My wife and daughter are eating turkey burgers and salad and chips and maybe other stuff, but I’m not getting too close. I don’t want to see. I have another 30 hours without food to go. Tomorrow, on my third day of fasting, we’ll be driving to Arizona for a genocide event where we’re bringing our “Camp Darfur” tents. I won’t be driving because I’ll be even more lightheaded than right now. More than anything, this is just so different–not eating. I’m so used to reaching for food at any time, and the big problem each day is deciding on what to eat, since we have so many options.
Some years ago, during a visit to refugee camp Oure Cassoni, I followed a mother, as she made it through food distribution. She was collecting her monthly rations for her family of four. Please watch the video. That is what many have been mostly eating for almost ten years. I did the math, and it came out to about just over 1,000 calories per family member per day. Compare that to what you bring home from the market and eat out.
29 hours and 48 minutes to go. I’m not sure yet what I’ll eat after my three days are done. I’ll sign up for other days later on during the 100 Day Fast for Darfur.
PS. You can still join for one or more days of fasting here!
I eat so much. Every day. It’s strange: I think about food so much, and at the same time–I take it for granted. It’s always there, always available. In all of my now long(ish) life, I’ve never had to worry about food. Even when growing up in Mexico, where it was only my Mom with six children and a relatively low income, I never once worried about my next meal. On the contrary, I remember great meals: meats, rice and beans, tortillas, all kinds of fruits and vegetables.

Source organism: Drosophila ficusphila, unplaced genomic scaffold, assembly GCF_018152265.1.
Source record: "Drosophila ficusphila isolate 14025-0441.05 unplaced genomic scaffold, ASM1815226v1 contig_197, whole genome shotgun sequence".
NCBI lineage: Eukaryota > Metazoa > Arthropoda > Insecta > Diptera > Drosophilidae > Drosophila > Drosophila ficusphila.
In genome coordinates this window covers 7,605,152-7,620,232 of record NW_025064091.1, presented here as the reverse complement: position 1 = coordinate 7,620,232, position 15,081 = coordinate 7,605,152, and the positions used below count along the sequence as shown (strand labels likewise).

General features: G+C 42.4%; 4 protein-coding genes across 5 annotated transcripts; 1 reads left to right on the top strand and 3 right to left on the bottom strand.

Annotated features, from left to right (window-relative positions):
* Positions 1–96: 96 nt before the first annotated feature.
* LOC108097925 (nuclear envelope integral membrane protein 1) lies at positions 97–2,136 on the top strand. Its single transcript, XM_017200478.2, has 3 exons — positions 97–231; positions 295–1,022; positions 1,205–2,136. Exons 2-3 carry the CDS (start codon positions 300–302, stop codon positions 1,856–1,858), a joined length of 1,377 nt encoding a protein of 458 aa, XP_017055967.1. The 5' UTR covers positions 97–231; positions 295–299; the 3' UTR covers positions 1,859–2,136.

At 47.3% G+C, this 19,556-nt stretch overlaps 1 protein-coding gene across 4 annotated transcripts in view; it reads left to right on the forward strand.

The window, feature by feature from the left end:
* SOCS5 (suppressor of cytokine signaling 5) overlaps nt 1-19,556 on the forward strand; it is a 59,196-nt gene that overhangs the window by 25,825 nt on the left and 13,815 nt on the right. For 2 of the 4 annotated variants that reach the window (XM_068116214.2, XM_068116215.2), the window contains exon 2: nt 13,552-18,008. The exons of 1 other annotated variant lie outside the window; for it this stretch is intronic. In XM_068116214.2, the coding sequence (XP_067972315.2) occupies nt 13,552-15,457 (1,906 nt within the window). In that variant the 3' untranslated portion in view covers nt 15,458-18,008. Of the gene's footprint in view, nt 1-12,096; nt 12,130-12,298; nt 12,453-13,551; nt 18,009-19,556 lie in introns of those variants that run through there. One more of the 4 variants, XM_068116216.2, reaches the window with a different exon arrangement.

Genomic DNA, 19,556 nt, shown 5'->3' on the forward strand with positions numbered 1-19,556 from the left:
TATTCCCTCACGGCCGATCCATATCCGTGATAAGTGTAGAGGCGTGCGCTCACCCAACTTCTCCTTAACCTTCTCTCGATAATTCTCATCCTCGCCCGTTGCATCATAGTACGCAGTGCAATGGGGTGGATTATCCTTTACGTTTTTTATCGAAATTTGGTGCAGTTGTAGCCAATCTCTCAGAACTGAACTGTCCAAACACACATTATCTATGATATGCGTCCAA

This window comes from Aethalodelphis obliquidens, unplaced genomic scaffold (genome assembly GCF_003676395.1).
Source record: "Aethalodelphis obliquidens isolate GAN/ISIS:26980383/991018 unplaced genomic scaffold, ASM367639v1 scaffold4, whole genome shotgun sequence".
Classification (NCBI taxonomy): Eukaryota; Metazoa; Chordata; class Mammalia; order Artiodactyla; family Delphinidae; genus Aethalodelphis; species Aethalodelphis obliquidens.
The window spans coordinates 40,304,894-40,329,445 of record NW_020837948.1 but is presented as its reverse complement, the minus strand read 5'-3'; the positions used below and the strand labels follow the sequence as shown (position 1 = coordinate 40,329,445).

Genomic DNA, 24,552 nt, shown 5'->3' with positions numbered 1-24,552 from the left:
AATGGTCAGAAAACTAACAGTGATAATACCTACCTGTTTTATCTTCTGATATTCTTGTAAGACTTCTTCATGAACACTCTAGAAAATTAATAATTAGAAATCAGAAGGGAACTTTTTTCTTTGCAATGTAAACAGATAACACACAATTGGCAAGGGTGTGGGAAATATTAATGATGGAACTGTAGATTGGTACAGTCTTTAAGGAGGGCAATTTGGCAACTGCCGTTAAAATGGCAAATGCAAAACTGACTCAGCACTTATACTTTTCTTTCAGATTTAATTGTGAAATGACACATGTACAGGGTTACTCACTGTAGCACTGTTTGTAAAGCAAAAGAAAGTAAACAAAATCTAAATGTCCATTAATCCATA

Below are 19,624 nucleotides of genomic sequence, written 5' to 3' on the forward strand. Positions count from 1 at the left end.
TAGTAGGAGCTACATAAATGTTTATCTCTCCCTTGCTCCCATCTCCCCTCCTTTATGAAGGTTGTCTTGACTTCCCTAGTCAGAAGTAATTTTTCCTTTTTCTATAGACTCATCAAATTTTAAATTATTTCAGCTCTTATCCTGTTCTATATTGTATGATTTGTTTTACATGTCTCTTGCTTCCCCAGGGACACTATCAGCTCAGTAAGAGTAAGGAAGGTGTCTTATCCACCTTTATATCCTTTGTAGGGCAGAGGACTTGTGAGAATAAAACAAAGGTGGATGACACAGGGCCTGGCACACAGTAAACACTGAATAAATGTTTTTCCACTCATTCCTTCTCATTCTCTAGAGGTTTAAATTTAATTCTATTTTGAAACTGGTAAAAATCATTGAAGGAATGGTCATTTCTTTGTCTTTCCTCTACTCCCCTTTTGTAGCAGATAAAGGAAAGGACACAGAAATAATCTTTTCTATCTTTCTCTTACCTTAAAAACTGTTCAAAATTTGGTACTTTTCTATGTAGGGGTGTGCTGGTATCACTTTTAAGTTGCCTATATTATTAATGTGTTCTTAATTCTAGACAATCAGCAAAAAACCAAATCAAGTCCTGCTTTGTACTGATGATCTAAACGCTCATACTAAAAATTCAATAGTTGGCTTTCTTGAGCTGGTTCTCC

I don’t think I really thought about hunger in any significant way until I started going to the Darfuri refugee camps in Eastern Chad in 2005. Just about everyone I met there had experienced hunger first hand. Many had seen friends and family die from hunger and lack of water, as they walked across the desert escaping the destruction of their village.
I’m now thinking of hunger. I’m hungry, and it’s ridiculous. It’s only noon on day 1 of the 3 days I will be fasting. But I’m so used to just reaching for food at any time! Usually, soon after breakfast, we start to talk about what lunch might be…and then dinner. Plus there’s always snacks in-between, and a late-night one at the end!